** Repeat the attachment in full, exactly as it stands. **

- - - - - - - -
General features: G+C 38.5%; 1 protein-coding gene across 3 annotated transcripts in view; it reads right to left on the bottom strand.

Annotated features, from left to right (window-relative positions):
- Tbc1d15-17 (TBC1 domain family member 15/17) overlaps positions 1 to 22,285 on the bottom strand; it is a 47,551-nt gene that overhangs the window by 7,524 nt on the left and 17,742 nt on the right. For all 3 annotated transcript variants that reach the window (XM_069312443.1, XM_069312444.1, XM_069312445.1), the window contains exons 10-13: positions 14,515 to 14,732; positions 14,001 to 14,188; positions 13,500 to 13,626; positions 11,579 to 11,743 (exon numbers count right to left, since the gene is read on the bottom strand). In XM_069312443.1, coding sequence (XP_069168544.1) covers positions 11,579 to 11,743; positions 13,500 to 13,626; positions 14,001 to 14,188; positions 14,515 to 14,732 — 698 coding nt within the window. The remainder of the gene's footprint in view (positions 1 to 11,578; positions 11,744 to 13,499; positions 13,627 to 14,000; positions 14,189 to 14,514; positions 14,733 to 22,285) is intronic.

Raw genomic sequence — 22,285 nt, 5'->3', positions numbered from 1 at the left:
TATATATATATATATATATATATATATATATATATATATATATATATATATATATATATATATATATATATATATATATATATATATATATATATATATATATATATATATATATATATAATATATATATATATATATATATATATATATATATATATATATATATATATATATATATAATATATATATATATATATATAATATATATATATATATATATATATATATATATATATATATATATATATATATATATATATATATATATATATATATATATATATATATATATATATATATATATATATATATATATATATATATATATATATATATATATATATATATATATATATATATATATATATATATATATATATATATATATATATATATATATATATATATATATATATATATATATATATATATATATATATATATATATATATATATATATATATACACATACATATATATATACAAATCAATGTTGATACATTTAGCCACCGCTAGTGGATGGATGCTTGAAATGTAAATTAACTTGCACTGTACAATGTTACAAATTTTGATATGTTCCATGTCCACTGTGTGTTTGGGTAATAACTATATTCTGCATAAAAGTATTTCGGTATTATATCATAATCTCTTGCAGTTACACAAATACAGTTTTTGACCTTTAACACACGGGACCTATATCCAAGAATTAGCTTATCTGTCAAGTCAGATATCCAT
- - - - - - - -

General features: G+C 38.5%; 1 protein-coding gene across 3 annotated transcripts in view; it reads right to left on the bottom strand.

Annotated features, from left to right (window-relative positions):
- Tbc1d15-17 (TBC1 domain family member 15/17) overlaps positions 1 to 22,285 on the bottom strand; it is a 47,551-nt gene that overhangs the window by 7,524 nt on the left and 17,742 nt on the right. For all 3 annotated transcript variants that reach the window (XM_069312443.1, XM_069312444.1, XM_069312445.1), the window contains exons 10-13: positions 14,515 to 14,732; positions 14,001 to 14,188; positions 13,500 to 13,626; positions 11,579 to 11,743 (exon numbers count right to left, since the gene is read on the bottom strand). In XM_069312443.1, coding sequence (XP_069168544.1) covers positions 11,579 to 11,743; positions 13,500 to 13,626; positions 14,001 to 14,188; positions 14,515 to 14,732 — 698 coding nt within the window. The remainder of the gene's footprint in view (positions 1 to 11,578; positions 11,744 to 13,499; positions 13,627 to 14,000; positions 14,189 to 14,514; positions 14,733 to 22,285) is intronic.

Raw genomic sequence — 22,285 nt, 5'->3', positions numbered from 1 at the left:
TATATATATATATATATATATATATATATATATATATATATATATATATATATATATATATATATATATATATATATATATATATATATATATATATATATATATATATATATATATATAATATATATATATATATATATATATATATATATATATATATATATATATATATATATATAATATATATATATATATATATAATATATATATATATATATATATATATATATATATATATATATATATATATATATATATATATATATATATATATATATATATATATATATATATATATATATATATATATATATATATATATATATATATATATATATATATATATATATATATATATATATATATATATATATATATATATATATATATATATATATATATATATATATATATATATATATATATATATATATATATATATATATATATATATATATATATATACACATACATATATATATACAAATCAATGTTGATACATTTAGCCACCGCTAGTGGATGGATGCTTGAAATGTAAATTAACTTGCACTGTACAATGTTACAAATTTTGATATGTTCCATGTCCACTGTGTGTTTGGGTAATAACTATATTCTGCATAAAAGTATTTCGGTATTATATCATAATCTCTTGCAGTTACACAAATACAGTTTTTGACCTTTAACACACGGGACCTATATCCAAGAATTAGCTTATCTGTCAAGTCAGATATCCAT